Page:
Washington, DC – Today Congressional Democrats celebrated National Small Business Week with Asian and Pacific Islander American small business leaders from across the country.
“Skyrocketing energy and fuel costs have hit small businesses disproportionally hard. For this country to grow its way out of our current economic crisis, we need a targeted plan to help small businesses – especially those who are dependent on fuel – survive these tough times. Small businesses have historically lifted our economy out of hard economic times, but we need to provide the tools that allow them to concentrate on innovation and growth,” said,
Senator Benjamin L. Cardin (D-MD), a member of the Small Business and Entrepreneurship Committee.
Senator Harry Reid (D-NV) said, “In Nevada, small businesses are the backbone of our local economy. In our cities and towns these companies provide employment, important services and foster innovation. In fact, all across America companies like these are responsible for creating most of the new jobs. It is important to realize that as we celebrate National Small Business Week. It is also imperative that we focus on the issues before Congress that will help these companies to grow and continue to drive America’s economic engine. Tough economic times are upon us but small businesses can help lead the way out.”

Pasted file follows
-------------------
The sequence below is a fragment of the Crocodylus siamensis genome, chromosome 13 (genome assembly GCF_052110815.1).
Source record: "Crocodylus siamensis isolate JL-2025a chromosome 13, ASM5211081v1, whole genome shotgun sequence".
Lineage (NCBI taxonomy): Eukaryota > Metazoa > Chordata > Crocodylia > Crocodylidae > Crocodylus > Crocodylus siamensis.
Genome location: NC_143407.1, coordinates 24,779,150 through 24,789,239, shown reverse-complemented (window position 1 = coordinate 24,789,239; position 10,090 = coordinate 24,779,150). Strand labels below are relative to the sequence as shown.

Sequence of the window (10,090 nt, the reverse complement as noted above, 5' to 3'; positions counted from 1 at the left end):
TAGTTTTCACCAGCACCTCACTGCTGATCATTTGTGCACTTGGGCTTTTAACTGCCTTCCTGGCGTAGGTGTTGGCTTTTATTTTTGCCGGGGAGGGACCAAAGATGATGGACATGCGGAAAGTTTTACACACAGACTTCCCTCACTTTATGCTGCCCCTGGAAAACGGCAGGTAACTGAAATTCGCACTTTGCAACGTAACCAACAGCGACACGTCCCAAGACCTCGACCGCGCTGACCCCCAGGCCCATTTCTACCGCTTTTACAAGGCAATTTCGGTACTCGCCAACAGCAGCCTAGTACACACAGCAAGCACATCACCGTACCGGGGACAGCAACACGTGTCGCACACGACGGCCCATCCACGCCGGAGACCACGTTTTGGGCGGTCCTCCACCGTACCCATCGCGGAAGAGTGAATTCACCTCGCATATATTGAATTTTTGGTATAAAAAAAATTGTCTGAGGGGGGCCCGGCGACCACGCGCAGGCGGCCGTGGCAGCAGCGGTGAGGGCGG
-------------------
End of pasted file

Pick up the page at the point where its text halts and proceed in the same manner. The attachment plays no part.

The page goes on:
Small businesses currently employ half of all private sector employees, and have generated more than 60 percent of net new jobs annually over the last decade. Despite this strength, small businesses and the Small Business Administration have not been a priority for the Bush Administration. The Administration has consistently worked to increase the cost of small business loans, cut funding for core small business counseling and entrepreneurial development programs, and failed to enforce small business contracting goals, especially for minorities, women and veterans.
Congressman Mike Honda (D-CA) said, “Small business owners in the Asian American and Pacific Islander communities face unique challenges in accessing capital, government contracts and business counseling, particularly with language and cultural barriers. To the country as a whole, this is critical, especially during times of economic uncertainty, as small businesses create the bulk of our economy’s new jobs. I am very hopeful that today’s forum represents the beginning of an ongoing dialogue between Congress and Asian and Pacific Islander small business leaders. I would like to thank Speaker Pelosi, Majority Leader Reid, Senators Kerry, and Cardin, and Democratic Leadership for their continued commitment to this growing and diverse community. I’m sure all the ideas and concerns we heard today will help us shape sound policies that will not only benefit this community, but all Americans.”